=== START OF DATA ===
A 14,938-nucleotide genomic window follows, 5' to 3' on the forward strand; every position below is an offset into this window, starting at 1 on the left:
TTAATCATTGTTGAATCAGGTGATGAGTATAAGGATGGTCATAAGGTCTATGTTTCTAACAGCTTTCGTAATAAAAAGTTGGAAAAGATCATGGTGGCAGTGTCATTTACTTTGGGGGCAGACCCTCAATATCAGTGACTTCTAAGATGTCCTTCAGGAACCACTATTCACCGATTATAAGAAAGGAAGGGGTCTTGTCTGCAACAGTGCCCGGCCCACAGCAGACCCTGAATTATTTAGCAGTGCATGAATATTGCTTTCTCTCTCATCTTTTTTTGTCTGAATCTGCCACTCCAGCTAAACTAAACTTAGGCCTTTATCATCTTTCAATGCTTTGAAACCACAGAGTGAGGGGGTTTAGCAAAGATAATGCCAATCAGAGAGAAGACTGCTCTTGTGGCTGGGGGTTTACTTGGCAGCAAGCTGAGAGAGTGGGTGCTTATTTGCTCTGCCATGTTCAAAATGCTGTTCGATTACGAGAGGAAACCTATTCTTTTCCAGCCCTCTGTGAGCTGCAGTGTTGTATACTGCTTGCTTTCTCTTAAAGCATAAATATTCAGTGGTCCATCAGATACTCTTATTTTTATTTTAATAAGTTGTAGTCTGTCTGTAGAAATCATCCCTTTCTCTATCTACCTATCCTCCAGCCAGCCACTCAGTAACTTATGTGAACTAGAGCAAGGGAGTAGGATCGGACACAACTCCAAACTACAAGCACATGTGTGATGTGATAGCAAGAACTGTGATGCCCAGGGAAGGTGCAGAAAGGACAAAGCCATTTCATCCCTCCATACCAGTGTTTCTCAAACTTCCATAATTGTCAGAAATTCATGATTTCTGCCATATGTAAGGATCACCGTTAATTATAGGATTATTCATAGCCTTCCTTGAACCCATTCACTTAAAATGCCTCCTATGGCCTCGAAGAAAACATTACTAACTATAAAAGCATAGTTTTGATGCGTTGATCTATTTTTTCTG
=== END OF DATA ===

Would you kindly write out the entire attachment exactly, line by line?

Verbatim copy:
A 14,938-nucleotide genomic window follows, 5' to 3' on the forward strand; every position below is an offset into this window, starting at 1 on the left:
TTAATCATTGTTGAATCAGGTGATGAGTATAAGGATGGTCATAAGGTCTATGTTTCTAACAGCTTTCGTAATAAAAAGTTGGAAAAGATCATGGTGGCAGTGTCATTTACTTTGGGGGCAGACCCTCAATATCAGTGACTTCTAAGATGTCCTTCAGGAACCACTATTCACCGATTATAAGAAAGGAAGGGGTCTTGTCTGCAACAGTGCCCGGCCCACAGCAGACCCTGAATTATTTAGCAGTGCATGAATATTGCTTTCTCTCTCATCTTTTTTTGTCTGAATCTGCCACTCCAGCTAAACTAAACTTAGGCCTTTATCATCTTTCAATGCTTTGAAACCACAGAGTGAGGGGGTTTAGCAAAGATAATGCCAATCAGAGAGAAGACTGCTCTTGTGGCTGGGGGTTTACTTGGCAGCAAGCTGAGAGAGTGGGTGCTTATTTGCTCTGCCATGTTCAAAATGCTGTTCGATTACGAGAGGAAACCTATTCTTTTCCAGCCCTCTGTGAGCTGCAGTGTTGTATACTGCTTGCTTTCTCTTAAAGCATAAATATTCAGTGGTCCATCAGATACTCTTATTTTTATTTTAATAAGTTGTAGTCTGTCTGTAGAAATCATCCCTTTCTCTATCTACCTATCCTCCAGCCAGCCACTCAGTAACTTATGTGAACTAGAGCAAGGGAGTAGGATCGGACACAACTCCAAACTACAAGCACATGTGTGATGTGATAGCAAGAACTGTGATGCCCAGGGAAGGTGCAGAAAGGACAAAGCCATTTCATCCCTCCATACCAGTGTTTCTCAAACTTCCATAATTGTCAGAAATTCATGATTTCTGCCATATGTAAGGATCACCGTTAATTATAGGATTATTCATAGCCTTCCTTGAACCCATTCACTTAAAATGCCTCCTATGGCCTCGAAGAAAACATTACTAACTATAAAAGCATAGTTTTGATGCGTTGATCTATTTTTTCTG